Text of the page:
Krugman’s blog, 4/19/15

There were two posts on 4/19.  The first was “Notes on Greece:”

OK, that was intense. I’ll write more about my visit, but right now (from Frankfurt, where I’m laying over for a couple of hours) I want to make a data point. about just how much adjustment Greece has done.

First, on the fiscal side, Greece has made an incredible adjustment — close to 20 percent of potential GDP, or the U.S. equivalent of about $3 trillion per year (not our usual 10-year calculation) in spending cuts and tax hikes:


Second, Greece has accepted roughly a 25 percent cut in nominal private-sector labor costs, or more than 30 percent relative to the euro average, far more than anyone else:


You can make a pretty good case that the costs of this adjustment were so large that Greece would have been better off exiting the euro in 2010. You can make an even better case that Greece would have been much better off if it had never joined in the first place. But at this point these are sunk costs. If Greece can negotiate a halfway reasonable compromise, one that more or less pauses further austerity, it’s hard to see that the risks of exit would be worth it.

And the creditors would be equally well served by such a compromise.

So is it going to happen? Well, it’s the right thing to do — which tells you nothing.

The second post on 4/19 was “Crowding In and the Paradox of Thrift:”

As Francesco Saraceno notes, the IMF’s research department, which was always excellent, has become an extraordinary source of information and ideas in this Age of Blanchard. In particular, these days you can pretty much count on the semiannual World Economic Outlook to offer some dramatic new insight into how the world works. And the latest edition is no exception.

The big intellectual news here is Chapter 4, on business investment. As the report notes, weak business investment has been a major reason for global economic weakness. But why is business investment weak?

Broadly speaking, there are two views out there. One is that we have a special problem of lack of business confidence, driven by fiscal worries, failure to make needed structural reforms, and maybe even careless rhetoric. The U.S. right, in particular, is fond of the “Ma! He’s looking at me funny!” hypothesis – the claim that President Obama, by occasionally suggesting that some businessmen have behaved badly, has hurt their feelings and perpetuated the slump.

The other view is that business investment is weak because the economy is weak. Specifically, it is that the effects of household deleveraging and fiscal consolidation have produced slow growth, which has reduced the incentive to add capacity – the “accelerator” effect – leading to low investment that further reduces growth.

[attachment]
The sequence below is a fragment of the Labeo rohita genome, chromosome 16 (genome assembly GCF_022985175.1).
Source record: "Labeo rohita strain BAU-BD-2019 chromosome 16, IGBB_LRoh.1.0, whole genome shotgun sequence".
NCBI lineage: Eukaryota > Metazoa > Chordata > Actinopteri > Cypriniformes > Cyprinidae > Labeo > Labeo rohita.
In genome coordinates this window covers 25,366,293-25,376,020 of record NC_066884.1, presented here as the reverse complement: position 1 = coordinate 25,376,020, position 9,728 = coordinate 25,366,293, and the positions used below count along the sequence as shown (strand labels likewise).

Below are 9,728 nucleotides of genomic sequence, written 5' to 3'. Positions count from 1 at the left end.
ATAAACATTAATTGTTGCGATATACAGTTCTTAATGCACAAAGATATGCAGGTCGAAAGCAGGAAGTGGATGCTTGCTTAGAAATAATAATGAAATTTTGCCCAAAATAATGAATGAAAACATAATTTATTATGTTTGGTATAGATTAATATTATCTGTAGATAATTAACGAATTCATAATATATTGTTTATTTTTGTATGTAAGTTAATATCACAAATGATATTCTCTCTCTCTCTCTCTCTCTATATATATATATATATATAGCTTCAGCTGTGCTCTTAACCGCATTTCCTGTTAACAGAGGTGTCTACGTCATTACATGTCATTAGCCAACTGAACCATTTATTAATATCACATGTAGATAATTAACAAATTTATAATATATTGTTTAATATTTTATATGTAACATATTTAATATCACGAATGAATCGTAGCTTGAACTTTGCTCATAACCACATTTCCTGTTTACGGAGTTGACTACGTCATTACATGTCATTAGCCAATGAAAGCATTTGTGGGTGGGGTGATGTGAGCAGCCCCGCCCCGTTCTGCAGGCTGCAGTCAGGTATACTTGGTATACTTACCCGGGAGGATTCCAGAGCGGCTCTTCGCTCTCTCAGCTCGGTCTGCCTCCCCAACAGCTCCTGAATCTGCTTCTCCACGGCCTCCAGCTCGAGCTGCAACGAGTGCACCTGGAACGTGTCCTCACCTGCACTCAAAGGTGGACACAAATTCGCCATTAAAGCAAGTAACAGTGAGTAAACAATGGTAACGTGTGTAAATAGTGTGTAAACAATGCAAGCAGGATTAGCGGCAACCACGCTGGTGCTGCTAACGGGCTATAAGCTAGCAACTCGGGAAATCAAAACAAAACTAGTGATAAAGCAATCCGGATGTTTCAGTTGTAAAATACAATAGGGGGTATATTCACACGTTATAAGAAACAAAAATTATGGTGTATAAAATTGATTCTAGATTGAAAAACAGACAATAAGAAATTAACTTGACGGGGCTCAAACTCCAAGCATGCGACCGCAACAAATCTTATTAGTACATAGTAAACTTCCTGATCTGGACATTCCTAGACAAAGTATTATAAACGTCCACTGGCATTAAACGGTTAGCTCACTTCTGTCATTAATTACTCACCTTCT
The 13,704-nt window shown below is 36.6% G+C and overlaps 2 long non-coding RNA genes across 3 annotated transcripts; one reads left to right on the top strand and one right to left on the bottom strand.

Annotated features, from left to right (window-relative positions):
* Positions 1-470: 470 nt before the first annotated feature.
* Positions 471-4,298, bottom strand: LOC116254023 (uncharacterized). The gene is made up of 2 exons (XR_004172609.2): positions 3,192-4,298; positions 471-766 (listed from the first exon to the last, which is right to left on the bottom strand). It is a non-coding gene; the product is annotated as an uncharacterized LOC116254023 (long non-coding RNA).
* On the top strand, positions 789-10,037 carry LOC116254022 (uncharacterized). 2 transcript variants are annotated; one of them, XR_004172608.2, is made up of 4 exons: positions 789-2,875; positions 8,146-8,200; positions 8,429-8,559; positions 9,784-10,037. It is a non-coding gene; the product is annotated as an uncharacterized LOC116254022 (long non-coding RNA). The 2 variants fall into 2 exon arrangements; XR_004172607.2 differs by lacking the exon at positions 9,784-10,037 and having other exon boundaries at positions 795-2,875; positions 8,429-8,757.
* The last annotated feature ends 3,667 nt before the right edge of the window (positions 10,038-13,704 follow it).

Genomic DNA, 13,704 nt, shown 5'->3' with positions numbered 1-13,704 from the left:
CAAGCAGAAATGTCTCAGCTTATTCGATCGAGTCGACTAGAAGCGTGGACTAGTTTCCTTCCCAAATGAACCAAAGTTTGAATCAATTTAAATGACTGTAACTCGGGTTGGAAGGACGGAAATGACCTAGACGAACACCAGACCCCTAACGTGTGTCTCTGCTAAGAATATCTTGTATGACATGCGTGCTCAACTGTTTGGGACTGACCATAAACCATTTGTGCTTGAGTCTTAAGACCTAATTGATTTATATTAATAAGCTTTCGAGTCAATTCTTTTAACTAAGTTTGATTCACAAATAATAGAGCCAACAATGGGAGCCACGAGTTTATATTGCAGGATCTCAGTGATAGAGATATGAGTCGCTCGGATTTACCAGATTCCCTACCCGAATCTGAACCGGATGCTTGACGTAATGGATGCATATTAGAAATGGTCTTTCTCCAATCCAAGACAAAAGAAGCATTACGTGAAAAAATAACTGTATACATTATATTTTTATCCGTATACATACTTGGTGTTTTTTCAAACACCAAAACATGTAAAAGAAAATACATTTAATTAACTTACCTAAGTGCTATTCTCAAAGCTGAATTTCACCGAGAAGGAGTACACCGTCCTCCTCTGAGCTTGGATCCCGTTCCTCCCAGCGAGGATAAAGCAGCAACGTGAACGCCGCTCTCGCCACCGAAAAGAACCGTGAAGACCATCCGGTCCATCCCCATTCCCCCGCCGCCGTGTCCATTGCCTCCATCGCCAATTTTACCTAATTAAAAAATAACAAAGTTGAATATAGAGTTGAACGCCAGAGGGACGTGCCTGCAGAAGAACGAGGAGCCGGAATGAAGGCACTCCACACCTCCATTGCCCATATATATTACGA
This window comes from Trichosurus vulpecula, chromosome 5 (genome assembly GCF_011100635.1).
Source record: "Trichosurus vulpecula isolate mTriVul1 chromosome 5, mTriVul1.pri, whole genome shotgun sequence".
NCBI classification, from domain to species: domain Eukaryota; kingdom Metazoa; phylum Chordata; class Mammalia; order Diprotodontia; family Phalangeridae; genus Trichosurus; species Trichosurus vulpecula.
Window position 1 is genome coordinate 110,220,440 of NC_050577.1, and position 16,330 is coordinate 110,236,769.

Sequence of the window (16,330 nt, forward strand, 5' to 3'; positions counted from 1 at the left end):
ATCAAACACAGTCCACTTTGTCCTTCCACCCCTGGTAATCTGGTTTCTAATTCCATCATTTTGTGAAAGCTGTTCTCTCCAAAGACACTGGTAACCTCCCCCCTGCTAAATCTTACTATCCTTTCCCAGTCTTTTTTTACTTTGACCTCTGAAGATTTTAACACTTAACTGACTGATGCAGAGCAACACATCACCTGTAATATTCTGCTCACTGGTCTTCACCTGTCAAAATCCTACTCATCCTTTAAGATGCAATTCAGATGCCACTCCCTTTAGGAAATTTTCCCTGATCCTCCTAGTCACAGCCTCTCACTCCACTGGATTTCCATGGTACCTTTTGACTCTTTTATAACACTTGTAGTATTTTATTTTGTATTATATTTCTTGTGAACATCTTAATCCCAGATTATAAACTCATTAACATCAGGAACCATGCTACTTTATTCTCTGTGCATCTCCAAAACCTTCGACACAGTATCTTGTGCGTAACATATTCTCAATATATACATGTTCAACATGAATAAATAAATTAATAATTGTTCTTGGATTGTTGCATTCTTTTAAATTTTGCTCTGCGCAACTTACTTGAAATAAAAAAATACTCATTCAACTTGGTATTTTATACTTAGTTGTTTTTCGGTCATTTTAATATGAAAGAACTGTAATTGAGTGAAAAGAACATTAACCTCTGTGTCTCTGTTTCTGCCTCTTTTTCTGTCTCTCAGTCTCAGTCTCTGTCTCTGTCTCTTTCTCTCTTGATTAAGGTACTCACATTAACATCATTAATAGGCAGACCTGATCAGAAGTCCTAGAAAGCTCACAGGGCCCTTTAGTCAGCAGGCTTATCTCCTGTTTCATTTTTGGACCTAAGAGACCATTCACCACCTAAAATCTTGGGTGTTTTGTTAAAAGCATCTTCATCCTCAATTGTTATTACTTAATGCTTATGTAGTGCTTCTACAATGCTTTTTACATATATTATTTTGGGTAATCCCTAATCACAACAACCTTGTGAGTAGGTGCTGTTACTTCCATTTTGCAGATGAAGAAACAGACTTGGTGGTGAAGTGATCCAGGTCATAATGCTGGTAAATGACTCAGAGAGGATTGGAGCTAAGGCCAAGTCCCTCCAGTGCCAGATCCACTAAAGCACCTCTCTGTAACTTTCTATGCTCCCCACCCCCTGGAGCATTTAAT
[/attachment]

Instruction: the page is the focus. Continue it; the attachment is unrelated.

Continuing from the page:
The IMF comes down strongly for the second view. In fact, if anything it finds that business investment has held up a bit better than one might have expected in the face of economic weakness:

This is, interestingly, something I concluded a while back looking at U.S. data, during the height of the he’s-looking-at-me-funny era.

But wait, there’s more.

In order to deal with the problem of reverse causation – weak investment can cause weak growth as well as vice versa – the IMF adopts an “instrumental variables” approach. Loosely speaking, it looks for episodes of weak growth that are clearly caused by other factors, so that it can be sure that falling investment is an effect rather than a cause. And the instrument it uses is fiscal consolidation. That is, it finds cases where spending cuts and/or tax hikes depress demand and hence investment.

What it doesn’t say explicitly is that in using this procedure, it manages in passing both to refute a very widely held but false belief about deficits and to confirm a highly controversial Keynesian proposition.

The false belief is that government deficits necessarily “crowd out” investment, so that reducing deficits should free up funds that lead to higher investment. Not so, says the IMF: when governments introduce deficit-reduction measures, investment falls instead of rising. This says that the deficits were crowding investment in, not out.

And there’s another way to look at it: when governments introduce austerity measures, they are trying to reduce their net borrowing – in effect, they are raising their savings rate. What the IMF tells us is that such attempts to increase saving actually lead to lower, not higher, investment – and since saving equals investment, actual savings fall. So what we have here is an empirical confirmation of the existence of the paradox of thrift!

Remarkable stuff. Someone tell Wolfgang Schäuble.



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